Sam Spiegel: The Incredible Life and Times of Hollywood's Most Iconoclastic Producer, the Miracle Worker Who Went from Penniless Re

by Natasha Fraser-Cavassoni
ISBN: 068483619X

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Sam Spiegel
by Keith Garebian

His third wife summarized him by quoting Churchill's line about Soviet Russia: "A riddle wrapped in a mystery inside an enigma." Certainly much about him was mysterious, for he deliberately let you know only fragments of his life. He perpetuated his mother's deception that the family were Austrian Jews with German culture. He became famous in Hollywood as S.P. Eagle, producer of Tales of Manhattan and The African Queen. He threw fabulous New Year's Eve parties, though he was teased mercilessly by friends like Billy Wilder, Anatole Litvak, and John Huston. He insisted on his name above the titles of his movies, and he drove many directors, writers, and actors wild with his relentless interference and nagging. He would feign heart attacks in order to make his partners feel guilty or sympathetic, and though he sought only the best talent, he could be a tough negotiator. He paid Peter O'Toole and Omar Sharif slave wages after they had become international stars in Lawrence of Arabia, and he persuaded Maurice Jarre to score that film for only $2,000, then discouraged him from attending the Oscars so that he could collect the Best Score award himself.
Some acquaintances thought of him as another Gatsby, for despite the signs of material success-chauffeured Rolls Royce, villa in the South of France, luxury motorized yacht with teak floors and Panama flag, Park Avenue penthouse, and table at the Connaught in London-he spun several fictions about himself in order to conceal things in his past. He did, it is true, escape on the last train from Berlin when Hitler came to power, but he was deliberately evasive about his origins because his Galitzianer roots forced associations with poverty and Jewish orthodoxy. In the United States in the late twenties-after years of criminal fraud and prison sentences in Europe-he made up false stories of his earlier careers and how he had slipped into America. He got away with most of his fictions because he looked respectable and had exquisite manners when required. Sam Spiegel had chutzpah in spades, which enabled him to live out of suitcases, make all the right appearances in the right places to be noticed, use women as stepping stones to greater fortune, and turn the world into his playpen. As a crook, he was egalitarian: he stole from both the rich and the poor.
Though Spiegel gave posterity some great movies, winning three Best Picture Oscars (On The Waterfront, The Bridge on the River Kwai, Lawrence of Arabia) within the space of eight years, and really cared about the quality of his films (even going as far as hiring politically blacklisted writers), his greatest feat of invention was himself-or the paradoxes and anomalies of his self. His biographer makes this invention the core of her massively intriguing, richly detailed book, a work that centres on his personality but which manages to capture a sense of his time and place. Her book digs into Spiegel's family history to lay bare his humble roots, and it shows how the iconoclastic producer went from penniless refugee in Poland to youthful Zionist hero, from notorious swindler to ruthless but brilliant Hollywood "fixer." Natasha Fraser-Cavassoni looks closely at the producer's family roots, finding in his mother (whom he adored) rather than his father, Simon (whom he never mentioned in public), the key to his psyche. Like her, Sam was bossy and manipulative. He talked his way into Universal Studios in Berlin to become an agent, though like Wilder, Wyler, Litvak, and others, he had to flee eventually. One of his memorable epigrams became: "But for the grace of God, I would have been a bar of soap."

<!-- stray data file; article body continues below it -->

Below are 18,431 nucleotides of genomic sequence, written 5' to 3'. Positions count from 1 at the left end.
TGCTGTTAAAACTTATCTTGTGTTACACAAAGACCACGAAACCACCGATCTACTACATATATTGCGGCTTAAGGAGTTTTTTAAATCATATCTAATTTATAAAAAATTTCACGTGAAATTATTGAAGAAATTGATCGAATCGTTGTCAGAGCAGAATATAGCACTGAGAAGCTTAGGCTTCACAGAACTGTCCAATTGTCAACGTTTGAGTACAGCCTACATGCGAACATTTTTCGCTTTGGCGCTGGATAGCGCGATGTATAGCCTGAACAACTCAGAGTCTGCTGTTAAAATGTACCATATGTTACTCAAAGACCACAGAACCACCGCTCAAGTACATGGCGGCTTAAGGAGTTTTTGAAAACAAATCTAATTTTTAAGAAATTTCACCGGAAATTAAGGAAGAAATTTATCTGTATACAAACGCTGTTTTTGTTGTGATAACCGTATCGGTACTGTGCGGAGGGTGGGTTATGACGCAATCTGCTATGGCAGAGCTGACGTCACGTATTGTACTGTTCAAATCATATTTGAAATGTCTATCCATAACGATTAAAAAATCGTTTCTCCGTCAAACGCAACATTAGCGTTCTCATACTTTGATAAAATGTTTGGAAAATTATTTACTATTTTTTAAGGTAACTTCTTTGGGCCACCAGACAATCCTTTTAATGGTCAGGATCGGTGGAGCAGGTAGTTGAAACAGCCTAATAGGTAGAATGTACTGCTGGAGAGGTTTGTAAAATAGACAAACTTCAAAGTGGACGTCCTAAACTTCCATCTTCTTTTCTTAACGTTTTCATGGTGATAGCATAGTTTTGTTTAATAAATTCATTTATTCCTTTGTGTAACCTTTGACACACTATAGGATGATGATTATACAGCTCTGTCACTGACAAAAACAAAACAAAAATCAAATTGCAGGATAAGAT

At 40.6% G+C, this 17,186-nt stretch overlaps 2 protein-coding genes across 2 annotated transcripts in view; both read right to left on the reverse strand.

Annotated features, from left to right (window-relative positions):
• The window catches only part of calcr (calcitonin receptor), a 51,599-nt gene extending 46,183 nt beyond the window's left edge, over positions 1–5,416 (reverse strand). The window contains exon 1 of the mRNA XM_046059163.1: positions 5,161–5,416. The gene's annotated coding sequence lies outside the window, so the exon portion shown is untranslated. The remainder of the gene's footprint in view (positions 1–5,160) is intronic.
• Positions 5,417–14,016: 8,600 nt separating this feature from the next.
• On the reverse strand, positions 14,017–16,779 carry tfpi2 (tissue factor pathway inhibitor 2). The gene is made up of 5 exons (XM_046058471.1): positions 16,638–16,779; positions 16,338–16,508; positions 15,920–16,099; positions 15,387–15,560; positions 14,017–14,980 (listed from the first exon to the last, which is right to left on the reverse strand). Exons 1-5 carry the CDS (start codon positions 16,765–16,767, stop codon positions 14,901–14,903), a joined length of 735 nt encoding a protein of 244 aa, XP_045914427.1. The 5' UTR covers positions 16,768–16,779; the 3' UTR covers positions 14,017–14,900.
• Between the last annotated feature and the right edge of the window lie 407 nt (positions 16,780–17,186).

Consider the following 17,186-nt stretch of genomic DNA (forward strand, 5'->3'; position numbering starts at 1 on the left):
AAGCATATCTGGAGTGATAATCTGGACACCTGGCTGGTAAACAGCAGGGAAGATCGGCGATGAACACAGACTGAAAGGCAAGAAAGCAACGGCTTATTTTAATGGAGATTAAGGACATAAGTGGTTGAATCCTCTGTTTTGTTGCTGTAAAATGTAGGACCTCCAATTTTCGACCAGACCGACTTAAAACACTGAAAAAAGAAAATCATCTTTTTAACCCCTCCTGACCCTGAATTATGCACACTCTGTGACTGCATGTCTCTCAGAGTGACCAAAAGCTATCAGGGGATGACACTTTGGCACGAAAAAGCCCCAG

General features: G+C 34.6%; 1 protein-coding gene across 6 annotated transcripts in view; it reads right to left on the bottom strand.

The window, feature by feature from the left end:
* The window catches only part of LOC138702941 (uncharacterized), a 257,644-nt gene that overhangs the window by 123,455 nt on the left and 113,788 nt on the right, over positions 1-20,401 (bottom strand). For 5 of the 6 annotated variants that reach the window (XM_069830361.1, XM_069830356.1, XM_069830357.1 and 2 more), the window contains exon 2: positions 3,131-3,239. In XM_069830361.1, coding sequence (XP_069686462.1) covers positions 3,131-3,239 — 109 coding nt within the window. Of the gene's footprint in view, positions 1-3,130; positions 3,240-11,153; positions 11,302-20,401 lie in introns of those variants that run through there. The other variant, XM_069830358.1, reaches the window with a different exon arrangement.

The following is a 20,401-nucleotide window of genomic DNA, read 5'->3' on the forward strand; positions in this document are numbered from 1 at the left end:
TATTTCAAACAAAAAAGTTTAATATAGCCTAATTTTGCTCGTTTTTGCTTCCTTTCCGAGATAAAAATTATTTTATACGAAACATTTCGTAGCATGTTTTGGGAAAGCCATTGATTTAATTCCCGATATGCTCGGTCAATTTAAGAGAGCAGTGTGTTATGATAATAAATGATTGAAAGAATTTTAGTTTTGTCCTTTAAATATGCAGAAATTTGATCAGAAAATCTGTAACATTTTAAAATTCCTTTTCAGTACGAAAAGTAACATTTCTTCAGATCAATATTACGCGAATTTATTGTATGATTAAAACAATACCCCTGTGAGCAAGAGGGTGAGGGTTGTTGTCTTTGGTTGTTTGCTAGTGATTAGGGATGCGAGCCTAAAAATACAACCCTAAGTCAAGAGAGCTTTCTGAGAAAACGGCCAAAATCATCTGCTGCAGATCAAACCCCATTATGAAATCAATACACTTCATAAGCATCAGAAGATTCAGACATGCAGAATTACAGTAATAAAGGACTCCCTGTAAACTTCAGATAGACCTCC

In time, he became articulate in nine languages and could write Hebrew and Sanskrit. This sophistication was countered by an expertise in shady business dealings, which made it necessary for him to keep re-inventing himself to escape stigma. He was also totally unpredictable, given to both childish or elaborate pranks as well as to merciless exploitation. With few exceptions-these were Brando, O'Toole, Grant, Peck, Douglas, and Nicholson-he had little respect for actors, and not much more for writers. He was similarly callous with his wives and lovers, refusing to make a serious commitment even after vows were exchanged. He mentioned marriage to Betty Benson (who became his second spouse), but was caught the next afternoon in bed with two women. His third wife, a sexy, sweet but dumb Texan, went to wholesale ruin after their divorce, but he did nothing to help her.
The cast of characters in this biography is huge and colorful (including Brando, Sinatra, Nicholson, Lean, Huston, et cetera), and the biographer traces all of Spiegel's disasters, successes, romances, friendships, and scandals through anecdotes and episodes which would make in themselves a hugely entertaining television series. Though she has a personal link to her subject-Spiegel was a "treasured friend" of her mother and step-father and Cavassoni began her career as a co-assistant on Spiegel's Betrayal in 1982-she leaves no stone unturned in her research and presentation. The producer's "Spiegelettes" (starlets who were part of his casting couch) and "Spiegelese" (lies and criminal conduct) are given full play, and Spiegel is often caught in embarrassing situations and in his numerous contradictions. Consequently, even though he is ultimately characterized as a crafty seducer of almost anybody, he is also seen as a bastard who (in Kate Hepburn's words) was nothing more than "a pig in a silk suit who [sent] flowers."

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